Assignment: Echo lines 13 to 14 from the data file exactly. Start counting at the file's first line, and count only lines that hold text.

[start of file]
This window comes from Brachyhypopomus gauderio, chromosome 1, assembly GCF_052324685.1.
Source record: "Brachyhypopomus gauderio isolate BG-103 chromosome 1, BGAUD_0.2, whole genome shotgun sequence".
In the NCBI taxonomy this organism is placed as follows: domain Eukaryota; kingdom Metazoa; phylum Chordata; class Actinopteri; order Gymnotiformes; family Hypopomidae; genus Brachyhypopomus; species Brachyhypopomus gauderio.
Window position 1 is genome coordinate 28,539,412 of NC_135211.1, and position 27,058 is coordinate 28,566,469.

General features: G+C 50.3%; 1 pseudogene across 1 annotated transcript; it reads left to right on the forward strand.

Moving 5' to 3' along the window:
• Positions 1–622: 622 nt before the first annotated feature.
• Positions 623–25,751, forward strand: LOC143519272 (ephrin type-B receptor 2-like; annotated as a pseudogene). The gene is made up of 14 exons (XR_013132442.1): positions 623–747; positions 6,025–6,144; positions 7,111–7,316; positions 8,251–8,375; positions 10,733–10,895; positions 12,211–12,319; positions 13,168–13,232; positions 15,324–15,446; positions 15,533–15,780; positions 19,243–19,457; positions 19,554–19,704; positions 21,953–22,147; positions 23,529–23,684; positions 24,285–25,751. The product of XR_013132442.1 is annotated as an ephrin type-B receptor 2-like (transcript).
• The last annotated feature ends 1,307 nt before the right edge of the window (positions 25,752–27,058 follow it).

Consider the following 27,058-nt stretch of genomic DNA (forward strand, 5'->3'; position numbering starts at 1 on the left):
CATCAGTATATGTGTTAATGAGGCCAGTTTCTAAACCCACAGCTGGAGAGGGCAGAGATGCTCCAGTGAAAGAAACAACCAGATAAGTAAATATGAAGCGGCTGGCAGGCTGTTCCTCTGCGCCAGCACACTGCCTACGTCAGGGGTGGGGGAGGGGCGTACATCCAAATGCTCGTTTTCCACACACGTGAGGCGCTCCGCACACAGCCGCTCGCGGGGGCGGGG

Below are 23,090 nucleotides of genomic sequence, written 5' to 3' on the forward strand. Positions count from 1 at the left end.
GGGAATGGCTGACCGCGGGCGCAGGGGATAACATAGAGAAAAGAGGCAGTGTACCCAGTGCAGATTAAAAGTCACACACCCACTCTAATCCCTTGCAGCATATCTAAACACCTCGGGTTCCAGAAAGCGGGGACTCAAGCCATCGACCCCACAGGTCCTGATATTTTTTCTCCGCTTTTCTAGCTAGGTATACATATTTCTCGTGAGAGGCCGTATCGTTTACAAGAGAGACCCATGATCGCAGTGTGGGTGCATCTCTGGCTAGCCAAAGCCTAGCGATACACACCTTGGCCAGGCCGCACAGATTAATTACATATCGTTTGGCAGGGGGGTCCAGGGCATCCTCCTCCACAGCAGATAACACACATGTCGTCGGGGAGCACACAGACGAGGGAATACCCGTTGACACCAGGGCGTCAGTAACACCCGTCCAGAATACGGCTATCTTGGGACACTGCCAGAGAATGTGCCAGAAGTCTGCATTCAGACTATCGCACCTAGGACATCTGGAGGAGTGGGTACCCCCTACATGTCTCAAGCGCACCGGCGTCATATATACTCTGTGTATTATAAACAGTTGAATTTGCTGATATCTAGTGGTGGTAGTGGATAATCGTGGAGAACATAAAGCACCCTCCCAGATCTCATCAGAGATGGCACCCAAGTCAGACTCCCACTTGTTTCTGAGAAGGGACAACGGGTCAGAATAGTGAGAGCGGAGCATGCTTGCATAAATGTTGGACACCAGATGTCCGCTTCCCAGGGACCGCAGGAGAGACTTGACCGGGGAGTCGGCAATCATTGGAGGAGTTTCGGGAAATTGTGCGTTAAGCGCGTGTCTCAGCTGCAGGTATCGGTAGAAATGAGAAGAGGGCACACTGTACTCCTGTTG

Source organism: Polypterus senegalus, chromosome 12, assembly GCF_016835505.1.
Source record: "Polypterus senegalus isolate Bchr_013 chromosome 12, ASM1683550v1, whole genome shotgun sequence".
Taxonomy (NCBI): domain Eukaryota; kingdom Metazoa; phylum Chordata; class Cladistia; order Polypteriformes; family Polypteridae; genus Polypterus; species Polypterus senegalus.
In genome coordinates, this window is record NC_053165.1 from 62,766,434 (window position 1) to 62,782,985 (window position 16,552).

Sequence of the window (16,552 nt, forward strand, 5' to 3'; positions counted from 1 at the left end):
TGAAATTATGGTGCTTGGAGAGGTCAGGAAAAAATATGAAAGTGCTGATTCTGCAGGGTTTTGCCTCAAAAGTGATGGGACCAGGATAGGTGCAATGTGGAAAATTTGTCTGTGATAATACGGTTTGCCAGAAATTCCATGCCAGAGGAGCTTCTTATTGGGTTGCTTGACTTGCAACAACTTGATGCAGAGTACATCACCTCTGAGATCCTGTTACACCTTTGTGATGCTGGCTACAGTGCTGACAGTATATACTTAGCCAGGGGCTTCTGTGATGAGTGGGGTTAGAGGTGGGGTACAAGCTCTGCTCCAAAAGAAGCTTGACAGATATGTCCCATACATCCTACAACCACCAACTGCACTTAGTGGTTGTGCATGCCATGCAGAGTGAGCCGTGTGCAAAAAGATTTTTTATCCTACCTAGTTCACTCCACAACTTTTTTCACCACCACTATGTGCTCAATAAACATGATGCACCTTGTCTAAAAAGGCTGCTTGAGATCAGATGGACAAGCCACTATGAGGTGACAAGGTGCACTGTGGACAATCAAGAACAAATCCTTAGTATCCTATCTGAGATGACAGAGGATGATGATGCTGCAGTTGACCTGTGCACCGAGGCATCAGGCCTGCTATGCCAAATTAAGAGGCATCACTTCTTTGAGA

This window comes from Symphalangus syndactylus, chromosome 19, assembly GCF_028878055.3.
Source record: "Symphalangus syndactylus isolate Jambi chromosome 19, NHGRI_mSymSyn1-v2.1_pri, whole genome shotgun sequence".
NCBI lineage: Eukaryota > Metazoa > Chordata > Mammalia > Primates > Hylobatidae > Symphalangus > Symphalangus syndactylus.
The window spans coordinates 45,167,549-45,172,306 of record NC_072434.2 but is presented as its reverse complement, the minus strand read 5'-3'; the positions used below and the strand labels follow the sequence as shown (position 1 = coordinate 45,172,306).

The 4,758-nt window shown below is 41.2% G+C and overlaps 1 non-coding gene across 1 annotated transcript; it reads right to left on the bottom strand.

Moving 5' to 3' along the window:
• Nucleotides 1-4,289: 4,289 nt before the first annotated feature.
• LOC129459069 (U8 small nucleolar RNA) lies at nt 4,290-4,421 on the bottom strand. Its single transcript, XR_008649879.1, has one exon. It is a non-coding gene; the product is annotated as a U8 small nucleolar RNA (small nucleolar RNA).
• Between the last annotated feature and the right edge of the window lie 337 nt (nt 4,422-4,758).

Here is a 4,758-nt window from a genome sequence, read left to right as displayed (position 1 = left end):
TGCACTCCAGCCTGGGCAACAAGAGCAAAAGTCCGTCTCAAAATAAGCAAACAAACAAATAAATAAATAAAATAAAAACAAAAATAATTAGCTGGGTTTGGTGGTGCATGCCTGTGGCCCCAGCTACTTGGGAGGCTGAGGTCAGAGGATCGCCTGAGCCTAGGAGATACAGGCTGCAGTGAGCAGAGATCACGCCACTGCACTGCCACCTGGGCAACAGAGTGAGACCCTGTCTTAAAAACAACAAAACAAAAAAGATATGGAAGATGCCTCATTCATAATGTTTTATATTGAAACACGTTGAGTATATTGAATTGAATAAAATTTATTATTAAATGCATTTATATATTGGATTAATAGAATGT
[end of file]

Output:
GGGAATGGCTGACCGCGGGCGCAGGGGATAACATAGAGAAAAGAGGCAGTGTACCCAGTGCAGATTAAAAGTCACACACCCACTCTAATCCCTTGCAGCATATCTAAACACCTCGGGTTCCAGAAAGCGGGGACTCAAGCCATCGACCCCACAGGTCCTGATATTTTTTCTCCGCTTTTCTAGCTAGGTATACATATTTCTCGTGAGAGGCCGTATCGTTTACAAGAGAGACCCATGATCGCAGTGTGGGTGCATCTCTGGCTAGCCAAAGCCTAGCGATACACACCTTGGCCAGGCCGCACAGATTAATTACATATCGTTTGGCAGGGGGGTCCAGGGCATCCTCCTCCACAGCAGATAACACACATGTCGTCGGGGAGCACACAGACGAGGGAATACCCGTTGACACCAGGGCGTCAGTAACACCCGTCCAGAATACGGCTATCTTGGGACACTGCCAGAGAATGTGCCAGAAGTCTGCATTCAGACTATCGCACCTAGGACATCTGGAGGAGTGGGTACCCCCTACATGTCTCAAGCGCACCGGCGTCATATATACTCTGTGTATTATAAACAGTTGAATTTGCTGATATCTAGTGGTGGTAGTGGATAATCGTGGAGAACATAAAGCACCCTCCCAGATCTCATCAGAGATGGCACCCAAGTCAGACTCCCACTTGTTTCTGAGAAGGGACAACGGGTCAGAATAGTGAGAGCGGAGCATGCTTGCATAAATGTTGGACACCAGATGTCCGCTTCCCAGGGACCGCAGGAGAGACTTGACCGGGGAGTCGGCAATCATTGGAGGAGTTTCGGGAAATTGTGCGTTAAGCGCGTGTCTCAGCTGCAGGTATCGGTAGAAATGAGAAGAGGGCACACTGTACTCCTGTTG

Source organism: Polypterus senegalus, chromosome 12, assembly GCF_016835505.1.